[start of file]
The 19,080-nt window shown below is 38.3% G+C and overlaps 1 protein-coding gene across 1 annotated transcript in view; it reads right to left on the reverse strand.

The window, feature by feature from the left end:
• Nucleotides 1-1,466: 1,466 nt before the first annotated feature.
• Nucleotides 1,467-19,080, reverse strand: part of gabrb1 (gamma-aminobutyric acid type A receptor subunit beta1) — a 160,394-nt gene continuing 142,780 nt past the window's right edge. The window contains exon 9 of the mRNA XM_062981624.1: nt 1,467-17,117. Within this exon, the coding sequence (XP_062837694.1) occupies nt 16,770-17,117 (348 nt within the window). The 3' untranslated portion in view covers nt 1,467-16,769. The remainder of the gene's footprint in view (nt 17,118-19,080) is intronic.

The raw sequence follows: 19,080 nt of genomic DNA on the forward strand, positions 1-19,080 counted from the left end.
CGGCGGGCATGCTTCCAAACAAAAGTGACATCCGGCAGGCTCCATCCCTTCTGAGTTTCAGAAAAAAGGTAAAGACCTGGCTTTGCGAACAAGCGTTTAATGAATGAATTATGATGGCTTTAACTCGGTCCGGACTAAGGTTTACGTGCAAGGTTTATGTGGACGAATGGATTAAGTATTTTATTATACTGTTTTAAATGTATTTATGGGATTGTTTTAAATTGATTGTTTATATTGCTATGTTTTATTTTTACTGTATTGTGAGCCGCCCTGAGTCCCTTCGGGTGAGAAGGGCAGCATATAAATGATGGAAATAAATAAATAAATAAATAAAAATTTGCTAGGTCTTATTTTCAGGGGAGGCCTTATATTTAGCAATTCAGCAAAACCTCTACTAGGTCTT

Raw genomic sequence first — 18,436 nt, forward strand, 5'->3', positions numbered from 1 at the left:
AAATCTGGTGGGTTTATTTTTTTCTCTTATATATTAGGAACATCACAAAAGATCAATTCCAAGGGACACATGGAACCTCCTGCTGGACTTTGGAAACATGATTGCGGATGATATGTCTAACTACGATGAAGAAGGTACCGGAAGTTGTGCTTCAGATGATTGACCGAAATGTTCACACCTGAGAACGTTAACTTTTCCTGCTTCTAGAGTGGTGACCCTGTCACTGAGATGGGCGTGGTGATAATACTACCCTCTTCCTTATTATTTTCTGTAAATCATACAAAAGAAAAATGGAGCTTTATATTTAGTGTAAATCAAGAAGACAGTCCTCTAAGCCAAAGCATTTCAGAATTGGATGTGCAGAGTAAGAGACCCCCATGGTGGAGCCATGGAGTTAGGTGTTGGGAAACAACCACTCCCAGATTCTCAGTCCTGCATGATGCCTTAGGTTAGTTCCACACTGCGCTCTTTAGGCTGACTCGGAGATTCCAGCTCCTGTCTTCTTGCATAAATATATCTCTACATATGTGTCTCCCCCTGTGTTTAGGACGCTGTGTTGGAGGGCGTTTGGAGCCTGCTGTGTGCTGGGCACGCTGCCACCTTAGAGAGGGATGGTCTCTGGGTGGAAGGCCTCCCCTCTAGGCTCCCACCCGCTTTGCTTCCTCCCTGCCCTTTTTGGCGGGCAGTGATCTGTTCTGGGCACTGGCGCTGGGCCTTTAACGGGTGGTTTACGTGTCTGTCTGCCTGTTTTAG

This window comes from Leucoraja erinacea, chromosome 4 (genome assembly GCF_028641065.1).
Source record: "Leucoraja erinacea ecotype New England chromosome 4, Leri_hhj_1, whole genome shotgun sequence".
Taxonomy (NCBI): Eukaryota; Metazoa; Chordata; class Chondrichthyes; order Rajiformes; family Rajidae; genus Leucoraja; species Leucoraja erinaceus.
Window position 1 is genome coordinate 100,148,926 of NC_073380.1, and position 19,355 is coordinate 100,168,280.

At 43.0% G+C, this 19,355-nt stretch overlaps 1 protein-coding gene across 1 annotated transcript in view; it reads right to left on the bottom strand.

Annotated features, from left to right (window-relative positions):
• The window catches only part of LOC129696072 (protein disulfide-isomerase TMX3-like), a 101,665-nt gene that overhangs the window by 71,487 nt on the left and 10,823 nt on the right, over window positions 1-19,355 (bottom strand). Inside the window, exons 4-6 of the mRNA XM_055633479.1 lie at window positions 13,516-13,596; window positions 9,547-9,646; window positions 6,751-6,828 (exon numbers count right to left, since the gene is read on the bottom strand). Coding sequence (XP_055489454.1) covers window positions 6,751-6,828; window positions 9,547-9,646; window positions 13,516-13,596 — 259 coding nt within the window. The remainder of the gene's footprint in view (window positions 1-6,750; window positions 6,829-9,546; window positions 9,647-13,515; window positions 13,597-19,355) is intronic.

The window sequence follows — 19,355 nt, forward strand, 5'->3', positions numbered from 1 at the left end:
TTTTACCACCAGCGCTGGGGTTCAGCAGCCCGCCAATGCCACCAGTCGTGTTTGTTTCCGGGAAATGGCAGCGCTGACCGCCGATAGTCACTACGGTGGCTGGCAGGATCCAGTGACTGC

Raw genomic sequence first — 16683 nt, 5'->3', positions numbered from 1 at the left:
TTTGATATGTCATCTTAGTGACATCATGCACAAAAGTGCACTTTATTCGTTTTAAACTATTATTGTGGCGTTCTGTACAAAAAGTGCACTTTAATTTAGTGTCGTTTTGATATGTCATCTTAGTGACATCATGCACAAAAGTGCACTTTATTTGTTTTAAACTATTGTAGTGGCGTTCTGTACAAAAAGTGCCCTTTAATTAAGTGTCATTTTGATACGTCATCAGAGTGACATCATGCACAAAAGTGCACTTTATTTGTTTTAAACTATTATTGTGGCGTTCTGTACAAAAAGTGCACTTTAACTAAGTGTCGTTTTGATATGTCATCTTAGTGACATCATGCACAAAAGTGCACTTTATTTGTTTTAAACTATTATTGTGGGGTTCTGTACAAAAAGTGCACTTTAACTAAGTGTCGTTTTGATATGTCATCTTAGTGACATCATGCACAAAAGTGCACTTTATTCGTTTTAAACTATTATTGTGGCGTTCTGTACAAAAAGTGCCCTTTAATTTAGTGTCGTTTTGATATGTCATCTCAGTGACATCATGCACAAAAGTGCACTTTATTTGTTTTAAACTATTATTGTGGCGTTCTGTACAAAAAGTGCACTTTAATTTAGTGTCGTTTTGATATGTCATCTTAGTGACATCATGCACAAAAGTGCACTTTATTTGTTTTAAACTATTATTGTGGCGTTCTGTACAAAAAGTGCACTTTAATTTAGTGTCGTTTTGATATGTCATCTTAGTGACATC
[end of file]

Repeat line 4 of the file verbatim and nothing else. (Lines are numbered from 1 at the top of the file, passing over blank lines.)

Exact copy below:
• Nucleotides 1,467-19,080, reverse strand: part of gabrb1 (gamma-aminobutyric acid type A receptor subunit beta1) — a 160,394-nt gene continuing 142,780 nt past the window's right edge. The window contains exon 9 of the mRNA XM_062981624.1: nt 1,467-17,117. Within this exon, the coding sequence (XP_062837694.1) occupies nt 16,770-17,117 (348 nt within the window). The 3' untranslated portion in view covers nt 1,467-16,769. The remainder of the gene's footprint in view (nt 17,118-19,080) is intronic.